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Micro Inverters vs String Inverter vs Power Optimizing

asked 2014-07-18 17:50:13 -0500

ereeder gravatar image

updated 2014-07-19 18:03:39 -0500

It appears that Micro Inverters have significant advantages over a single String Inverter. The only Micro Inverter disadvantages I've heard are cost and perhaps some lost efficiency due to voltage drops for "large" systems (whatever large means).

I'm curious why the Power Purchase Agreement folks I've spoken to have proposed String Inverters?

I'm thinking of an outright purchase of my system and to me it seems like Micro Inverters have the advantage.

An additional comment. I just got a recommendation from an installer for Solaredge inverters. He said that their power optimization capabilities and lower cost make them much more attractive than micro inverters. There is an that article addresses the issues but I can't post the link, so search for "To Microinvert or To Power-Optimize, That Is the Solar Question", but I don't know who to believe.

FWIW - I'm looking at a 9.7 kw system.

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answered 2014-07-22 16:11:27 -0500

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updated 2014-07-22 16:11:27 -0500

john gravatar image

Hi, great questions! Some PPA providers do offer micro-inverters. Micro-inverters are more expensive and have less of a long-term track record, so for some investors in PPA financing, this poses a risk and makes these projects less "bankable." From my perspective, panel-level power management is optimal as it helps to mitigate the impacts of shade from trees or other structures, but also from clouds. Panel-level power management would include both micro-inverters and the optimizers your refer to. The power optimizers have some of the benefits of micro-inverters without the added cost, making them more scalable financially for a system of the size you are considering. Every installer will have different pricing, so it's hard to make a blanket statement. Since there is not much in the way of 3rd party testing, I would review the websites for each product, consider the price differences and make a call. At the end of the day, the production difference will be a few percentage points, so hopefully not hugely material in the long run. I think you will happy with either option!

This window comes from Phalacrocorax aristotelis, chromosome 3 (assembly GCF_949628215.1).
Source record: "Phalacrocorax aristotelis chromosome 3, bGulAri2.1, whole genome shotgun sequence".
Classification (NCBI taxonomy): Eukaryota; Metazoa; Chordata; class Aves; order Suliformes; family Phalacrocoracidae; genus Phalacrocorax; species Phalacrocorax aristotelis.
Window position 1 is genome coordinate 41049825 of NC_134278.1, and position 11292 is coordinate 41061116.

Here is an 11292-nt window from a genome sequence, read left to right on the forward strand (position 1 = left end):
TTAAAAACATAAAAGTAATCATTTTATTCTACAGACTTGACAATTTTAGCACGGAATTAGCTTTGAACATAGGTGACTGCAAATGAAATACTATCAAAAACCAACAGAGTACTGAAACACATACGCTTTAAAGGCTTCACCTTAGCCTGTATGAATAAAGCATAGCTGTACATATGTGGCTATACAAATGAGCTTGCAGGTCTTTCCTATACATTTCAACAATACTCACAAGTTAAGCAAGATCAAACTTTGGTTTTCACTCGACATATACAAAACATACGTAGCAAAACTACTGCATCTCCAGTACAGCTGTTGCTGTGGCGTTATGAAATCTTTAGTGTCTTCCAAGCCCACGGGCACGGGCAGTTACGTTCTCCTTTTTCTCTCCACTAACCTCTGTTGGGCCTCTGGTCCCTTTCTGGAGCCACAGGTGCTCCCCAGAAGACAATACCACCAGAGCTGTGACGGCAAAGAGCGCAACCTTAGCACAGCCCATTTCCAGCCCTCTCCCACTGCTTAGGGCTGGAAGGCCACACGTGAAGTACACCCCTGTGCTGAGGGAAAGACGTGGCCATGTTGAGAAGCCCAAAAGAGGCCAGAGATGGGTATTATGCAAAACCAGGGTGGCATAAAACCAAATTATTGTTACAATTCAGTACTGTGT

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answered 2014-09-16 22:05:42 -0500

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updated 2014-09-16 22:05:42 -0500

Power optimizers and micro-inverters are great because you can usually view power production from every panel and if there is a problem with a panel, you can easily see and identify which panel needs maintenance.

As an installer, I like running AC romex (flexible multi-wire cable) which is allowed in a house with micro-inverters, much better than running metal conduit which is required for DC systems.

With Solar Edge optimizers, you can have a larger number of panels per string and can often run one set of three wires because the voltage is higher (Solar Edge sets the optimizers at 350 volts) and the amps are lower, rather than running five wires from two strings. Basically, you save on work and wire with their system.